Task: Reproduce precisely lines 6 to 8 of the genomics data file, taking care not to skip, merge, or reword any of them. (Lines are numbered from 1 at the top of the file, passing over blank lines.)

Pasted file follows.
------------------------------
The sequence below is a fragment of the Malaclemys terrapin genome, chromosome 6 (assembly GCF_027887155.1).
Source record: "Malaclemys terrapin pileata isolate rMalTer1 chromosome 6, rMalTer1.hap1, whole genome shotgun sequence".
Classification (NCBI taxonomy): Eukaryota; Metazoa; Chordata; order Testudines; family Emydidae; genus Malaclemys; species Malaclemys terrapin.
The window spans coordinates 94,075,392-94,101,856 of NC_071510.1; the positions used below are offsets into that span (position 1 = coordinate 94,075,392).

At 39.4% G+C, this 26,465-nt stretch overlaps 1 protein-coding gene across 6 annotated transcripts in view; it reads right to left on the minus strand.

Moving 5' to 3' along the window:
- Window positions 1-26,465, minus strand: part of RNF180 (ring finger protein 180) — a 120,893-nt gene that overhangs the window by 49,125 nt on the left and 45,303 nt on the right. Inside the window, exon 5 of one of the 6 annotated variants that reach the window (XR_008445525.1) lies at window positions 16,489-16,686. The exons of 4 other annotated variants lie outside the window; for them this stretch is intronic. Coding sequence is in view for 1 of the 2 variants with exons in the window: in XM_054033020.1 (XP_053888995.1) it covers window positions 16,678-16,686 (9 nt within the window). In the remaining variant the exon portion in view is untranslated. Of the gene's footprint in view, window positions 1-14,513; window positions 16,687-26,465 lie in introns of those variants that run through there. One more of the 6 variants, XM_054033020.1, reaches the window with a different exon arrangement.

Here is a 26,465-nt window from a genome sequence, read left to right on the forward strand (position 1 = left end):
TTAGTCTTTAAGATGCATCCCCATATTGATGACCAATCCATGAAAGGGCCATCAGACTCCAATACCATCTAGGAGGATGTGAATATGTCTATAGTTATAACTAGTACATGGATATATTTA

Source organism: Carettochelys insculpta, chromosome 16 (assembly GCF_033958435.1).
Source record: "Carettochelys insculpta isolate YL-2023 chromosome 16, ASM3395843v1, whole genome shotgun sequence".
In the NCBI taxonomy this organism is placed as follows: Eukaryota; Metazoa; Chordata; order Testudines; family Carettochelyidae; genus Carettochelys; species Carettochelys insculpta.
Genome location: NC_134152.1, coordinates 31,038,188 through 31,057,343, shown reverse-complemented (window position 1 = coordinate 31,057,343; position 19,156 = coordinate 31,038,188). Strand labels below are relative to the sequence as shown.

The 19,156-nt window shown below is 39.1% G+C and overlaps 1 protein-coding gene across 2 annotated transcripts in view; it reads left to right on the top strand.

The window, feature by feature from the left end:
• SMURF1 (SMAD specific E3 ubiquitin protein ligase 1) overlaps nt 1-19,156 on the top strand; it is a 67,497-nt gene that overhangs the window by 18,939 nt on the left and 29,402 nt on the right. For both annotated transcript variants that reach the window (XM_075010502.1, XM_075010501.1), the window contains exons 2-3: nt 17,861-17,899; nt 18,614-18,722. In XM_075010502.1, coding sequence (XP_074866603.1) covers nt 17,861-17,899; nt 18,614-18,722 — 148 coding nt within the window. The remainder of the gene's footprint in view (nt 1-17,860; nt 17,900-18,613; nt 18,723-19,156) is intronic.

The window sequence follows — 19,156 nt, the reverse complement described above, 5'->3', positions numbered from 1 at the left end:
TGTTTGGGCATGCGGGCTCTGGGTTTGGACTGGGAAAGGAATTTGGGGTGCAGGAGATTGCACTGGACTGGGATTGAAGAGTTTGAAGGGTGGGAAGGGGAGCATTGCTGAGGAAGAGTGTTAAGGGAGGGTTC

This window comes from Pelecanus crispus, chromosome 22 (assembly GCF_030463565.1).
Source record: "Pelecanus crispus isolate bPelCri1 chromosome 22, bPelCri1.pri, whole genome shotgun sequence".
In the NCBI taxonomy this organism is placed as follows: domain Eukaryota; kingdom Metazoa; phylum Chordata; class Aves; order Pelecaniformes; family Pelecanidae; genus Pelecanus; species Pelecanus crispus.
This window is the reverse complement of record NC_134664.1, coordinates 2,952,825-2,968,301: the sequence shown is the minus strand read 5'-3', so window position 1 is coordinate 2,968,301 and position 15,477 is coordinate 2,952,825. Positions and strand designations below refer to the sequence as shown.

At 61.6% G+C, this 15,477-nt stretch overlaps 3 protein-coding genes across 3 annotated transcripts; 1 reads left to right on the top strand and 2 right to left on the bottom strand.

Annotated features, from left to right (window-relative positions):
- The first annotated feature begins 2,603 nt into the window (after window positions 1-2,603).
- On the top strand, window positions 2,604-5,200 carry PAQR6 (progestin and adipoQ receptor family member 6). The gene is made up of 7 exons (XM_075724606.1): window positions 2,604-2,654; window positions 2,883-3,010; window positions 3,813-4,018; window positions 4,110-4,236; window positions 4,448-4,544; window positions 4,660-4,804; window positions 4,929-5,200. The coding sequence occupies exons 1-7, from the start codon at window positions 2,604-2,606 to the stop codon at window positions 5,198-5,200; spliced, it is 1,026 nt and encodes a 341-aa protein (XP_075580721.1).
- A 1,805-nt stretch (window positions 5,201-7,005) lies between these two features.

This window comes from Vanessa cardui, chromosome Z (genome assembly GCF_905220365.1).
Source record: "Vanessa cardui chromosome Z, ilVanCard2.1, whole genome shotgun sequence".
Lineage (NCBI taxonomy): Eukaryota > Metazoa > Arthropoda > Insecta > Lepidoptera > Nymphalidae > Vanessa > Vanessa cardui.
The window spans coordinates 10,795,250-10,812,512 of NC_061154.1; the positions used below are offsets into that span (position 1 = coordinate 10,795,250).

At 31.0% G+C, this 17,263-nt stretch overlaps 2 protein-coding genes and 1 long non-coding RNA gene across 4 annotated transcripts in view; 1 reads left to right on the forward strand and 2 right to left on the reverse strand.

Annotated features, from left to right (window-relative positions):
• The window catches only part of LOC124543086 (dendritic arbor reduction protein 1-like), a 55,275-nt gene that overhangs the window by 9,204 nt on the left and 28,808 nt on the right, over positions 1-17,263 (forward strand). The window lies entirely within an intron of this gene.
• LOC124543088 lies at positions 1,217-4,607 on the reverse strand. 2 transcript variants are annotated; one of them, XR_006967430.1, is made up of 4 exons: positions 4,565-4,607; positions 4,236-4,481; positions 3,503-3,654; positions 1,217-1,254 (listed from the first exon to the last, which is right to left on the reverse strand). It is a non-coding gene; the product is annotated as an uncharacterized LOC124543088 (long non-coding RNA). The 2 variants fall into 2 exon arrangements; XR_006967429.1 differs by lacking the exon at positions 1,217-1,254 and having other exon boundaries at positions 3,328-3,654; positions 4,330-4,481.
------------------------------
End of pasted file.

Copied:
Moving 5' to 3' along the window:
- Window positions 1-26,465, minus strand: part of RNF180 (ring finger protein 180) — a 120,893-nt gene that overhangs the window by 49,125 nt on the left and 45,303 nt on the right. Inside the window, exon 5 of one of the 6 annotated variants that reach the window (XR_008445525.1) lies at window positions 16,489-16,686. The exons of 4 other annotated variants lie outside the window; for them this stretch is intronic. Coding sequence is in view for 1 of the 2 variants with exons in the window: in XM_054033020.1 (XP_053888995.1) it covers window positions 16,678-16,686 (9 nt within the window). In the remaining variant the exon portion in view is untranslated. Of the gene's footprint in view, window positions 1-14,513; window positions 16,687-26,465 lie in introns of those variants that run through there. One more of the 6 variants, XM_054033020.1, reaches the window with a different exon arrangement.

Here is a 26,465-nt window from a genome sequence, read left to right on the forward strand (position 1 = left end):